Problem: I’m about to drop the Crux of Ages, the big whoz-a-whatsit that’ll save everyone or whatever. And you can just make it vanish forever, perhaps by accident.

Anyway, I found myself going back to town to sell things a lot, instead of just dropping them. With the speed of this game, going back to town was a pain, even with fast travel. In Crakamir, you aren’t allowed to fast travel, which is a huge pain in the ass. You just waste time walking out, or going to the teleport that brought you to the Blackwater region (a town where you can rest or sell things). The fast-travel restriction felt unnecessary.

Yeah let’s talk about Encumbrance. It plays into a desire for realism – make the game adhere to realistic expectations where possible. You can’t carry everything you find. That makes sense.

I’ve never seen an Encumbrance system that worked seamlessly or felt real.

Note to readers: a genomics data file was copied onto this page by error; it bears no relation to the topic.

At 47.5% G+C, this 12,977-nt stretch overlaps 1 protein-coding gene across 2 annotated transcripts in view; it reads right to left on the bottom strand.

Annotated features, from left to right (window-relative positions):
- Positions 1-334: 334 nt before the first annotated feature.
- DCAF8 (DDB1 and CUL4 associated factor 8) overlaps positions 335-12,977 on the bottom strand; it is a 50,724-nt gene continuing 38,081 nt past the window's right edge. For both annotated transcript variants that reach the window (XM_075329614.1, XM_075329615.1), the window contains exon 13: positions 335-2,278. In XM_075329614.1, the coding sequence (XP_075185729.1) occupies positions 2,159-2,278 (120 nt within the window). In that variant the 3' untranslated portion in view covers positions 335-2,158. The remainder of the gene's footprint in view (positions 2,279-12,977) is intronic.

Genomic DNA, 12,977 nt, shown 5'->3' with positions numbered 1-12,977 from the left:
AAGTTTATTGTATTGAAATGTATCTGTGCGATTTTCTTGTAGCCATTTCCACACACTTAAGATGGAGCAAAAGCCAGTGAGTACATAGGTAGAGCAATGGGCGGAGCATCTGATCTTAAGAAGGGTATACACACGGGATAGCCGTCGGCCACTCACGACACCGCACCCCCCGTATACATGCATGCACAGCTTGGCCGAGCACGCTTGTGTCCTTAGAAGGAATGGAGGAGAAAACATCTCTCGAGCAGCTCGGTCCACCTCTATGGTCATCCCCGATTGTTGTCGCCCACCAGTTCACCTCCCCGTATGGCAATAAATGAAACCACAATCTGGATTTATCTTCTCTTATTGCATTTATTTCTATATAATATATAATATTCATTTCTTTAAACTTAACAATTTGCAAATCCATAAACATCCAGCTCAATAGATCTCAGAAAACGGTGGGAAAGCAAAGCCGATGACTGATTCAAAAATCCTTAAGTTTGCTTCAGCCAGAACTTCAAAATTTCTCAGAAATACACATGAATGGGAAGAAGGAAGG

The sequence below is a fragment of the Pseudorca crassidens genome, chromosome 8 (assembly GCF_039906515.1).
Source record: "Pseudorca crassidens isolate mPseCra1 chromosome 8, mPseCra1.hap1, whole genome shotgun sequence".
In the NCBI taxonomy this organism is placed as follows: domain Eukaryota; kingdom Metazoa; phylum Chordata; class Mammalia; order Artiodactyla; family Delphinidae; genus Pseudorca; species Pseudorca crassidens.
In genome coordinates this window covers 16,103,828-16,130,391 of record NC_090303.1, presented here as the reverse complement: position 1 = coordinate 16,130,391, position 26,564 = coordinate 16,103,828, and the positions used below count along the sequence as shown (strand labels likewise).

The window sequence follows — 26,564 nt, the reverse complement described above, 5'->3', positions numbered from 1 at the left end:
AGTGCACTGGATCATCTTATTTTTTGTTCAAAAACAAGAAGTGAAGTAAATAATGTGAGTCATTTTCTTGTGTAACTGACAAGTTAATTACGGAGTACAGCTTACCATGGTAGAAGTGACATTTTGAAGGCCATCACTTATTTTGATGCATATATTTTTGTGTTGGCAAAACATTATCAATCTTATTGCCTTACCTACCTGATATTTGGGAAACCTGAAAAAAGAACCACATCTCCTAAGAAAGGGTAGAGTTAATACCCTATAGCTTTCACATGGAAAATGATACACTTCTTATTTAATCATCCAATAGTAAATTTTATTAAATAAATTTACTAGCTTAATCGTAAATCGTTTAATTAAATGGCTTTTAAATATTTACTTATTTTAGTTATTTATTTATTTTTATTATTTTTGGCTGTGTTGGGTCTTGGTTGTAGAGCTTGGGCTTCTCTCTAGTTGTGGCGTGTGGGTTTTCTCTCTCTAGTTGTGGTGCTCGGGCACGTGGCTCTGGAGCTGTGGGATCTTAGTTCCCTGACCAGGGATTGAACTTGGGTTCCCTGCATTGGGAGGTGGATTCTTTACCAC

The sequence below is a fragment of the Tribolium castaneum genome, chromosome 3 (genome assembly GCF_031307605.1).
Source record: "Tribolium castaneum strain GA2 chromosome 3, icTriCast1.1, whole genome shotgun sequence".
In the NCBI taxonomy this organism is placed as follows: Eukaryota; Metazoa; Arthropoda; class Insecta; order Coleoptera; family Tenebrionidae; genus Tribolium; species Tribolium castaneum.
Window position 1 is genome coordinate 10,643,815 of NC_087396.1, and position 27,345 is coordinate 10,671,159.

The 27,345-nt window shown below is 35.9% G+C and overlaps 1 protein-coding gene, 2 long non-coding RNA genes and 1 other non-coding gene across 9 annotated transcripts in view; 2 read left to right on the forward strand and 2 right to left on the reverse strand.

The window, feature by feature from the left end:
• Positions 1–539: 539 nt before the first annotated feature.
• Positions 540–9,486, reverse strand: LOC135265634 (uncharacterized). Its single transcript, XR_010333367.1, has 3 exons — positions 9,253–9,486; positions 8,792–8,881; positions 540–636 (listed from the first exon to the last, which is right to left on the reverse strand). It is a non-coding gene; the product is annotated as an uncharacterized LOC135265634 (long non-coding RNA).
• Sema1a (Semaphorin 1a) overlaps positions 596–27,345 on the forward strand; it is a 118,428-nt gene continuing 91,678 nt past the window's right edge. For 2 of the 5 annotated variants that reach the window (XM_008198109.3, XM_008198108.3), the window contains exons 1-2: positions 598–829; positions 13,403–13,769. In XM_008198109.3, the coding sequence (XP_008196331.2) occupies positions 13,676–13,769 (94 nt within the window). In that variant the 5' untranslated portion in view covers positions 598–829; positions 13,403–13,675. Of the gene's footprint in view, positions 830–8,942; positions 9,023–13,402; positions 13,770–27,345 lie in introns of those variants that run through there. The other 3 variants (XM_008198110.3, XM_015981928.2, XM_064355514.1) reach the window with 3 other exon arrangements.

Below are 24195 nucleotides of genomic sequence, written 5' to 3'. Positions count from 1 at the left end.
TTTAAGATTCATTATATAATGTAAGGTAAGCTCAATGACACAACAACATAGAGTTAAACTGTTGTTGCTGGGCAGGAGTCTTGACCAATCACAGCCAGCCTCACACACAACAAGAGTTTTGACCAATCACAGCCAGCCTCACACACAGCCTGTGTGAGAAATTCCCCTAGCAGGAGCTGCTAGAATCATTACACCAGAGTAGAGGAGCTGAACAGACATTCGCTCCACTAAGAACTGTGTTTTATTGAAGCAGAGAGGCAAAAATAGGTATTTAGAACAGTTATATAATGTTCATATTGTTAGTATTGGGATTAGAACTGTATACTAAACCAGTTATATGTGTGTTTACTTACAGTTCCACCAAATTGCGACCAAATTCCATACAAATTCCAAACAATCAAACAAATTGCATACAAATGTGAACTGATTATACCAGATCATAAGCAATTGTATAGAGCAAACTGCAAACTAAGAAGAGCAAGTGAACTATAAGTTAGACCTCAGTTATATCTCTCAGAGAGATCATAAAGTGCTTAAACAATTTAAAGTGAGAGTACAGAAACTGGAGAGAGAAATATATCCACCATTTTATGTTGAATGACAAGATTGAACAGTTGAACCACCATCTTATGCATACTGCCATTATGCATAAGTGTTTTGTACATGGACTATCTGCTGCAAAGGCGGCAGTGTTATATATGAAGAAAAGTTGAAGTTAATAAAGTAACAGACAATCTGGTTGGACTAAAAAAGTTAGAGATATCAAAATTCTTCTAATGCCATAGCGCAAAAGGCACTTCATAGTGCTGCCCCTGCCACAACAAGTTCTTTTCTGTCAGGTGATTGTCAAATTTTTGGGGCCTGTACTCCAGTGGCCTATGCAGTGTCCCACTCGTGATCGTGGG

I think, in part, it’s because I don’t understand the drive for realism in games, especially fantasy games. Oh no, I’ve been carrying too many things. Well, I’ll have to spend a few minutes going over what I’m carrying and what’s important to keep and what I can leave here, just like King Arthur used to do. Heroic stuff, this. Also, encumbrance systems never make sense because it only focuses on how much stuff weighs, not how bulky it is or how I could rationally carry this stuff around.

I mean, you can carry as many potions as you want. You feel like you need half a hundred potions of Health and Mana each? Yeah, go ahead. You can carry their weight, but if we’re talking about realism, where the hell are you putting them? In a sack you drag around? For that matter, for realism’s sake, shouldn’t there be a percent chance that every attack against you breaks a certain number of the potions? I mean, if someone hit me with a fucking hammer as hard as they could, and I was carrying sixty or so potions in glass bottles, I bet some would break. If not the first time I got hit, then the second or the third time.

Save your empties and return them for the deposit.

Anyway.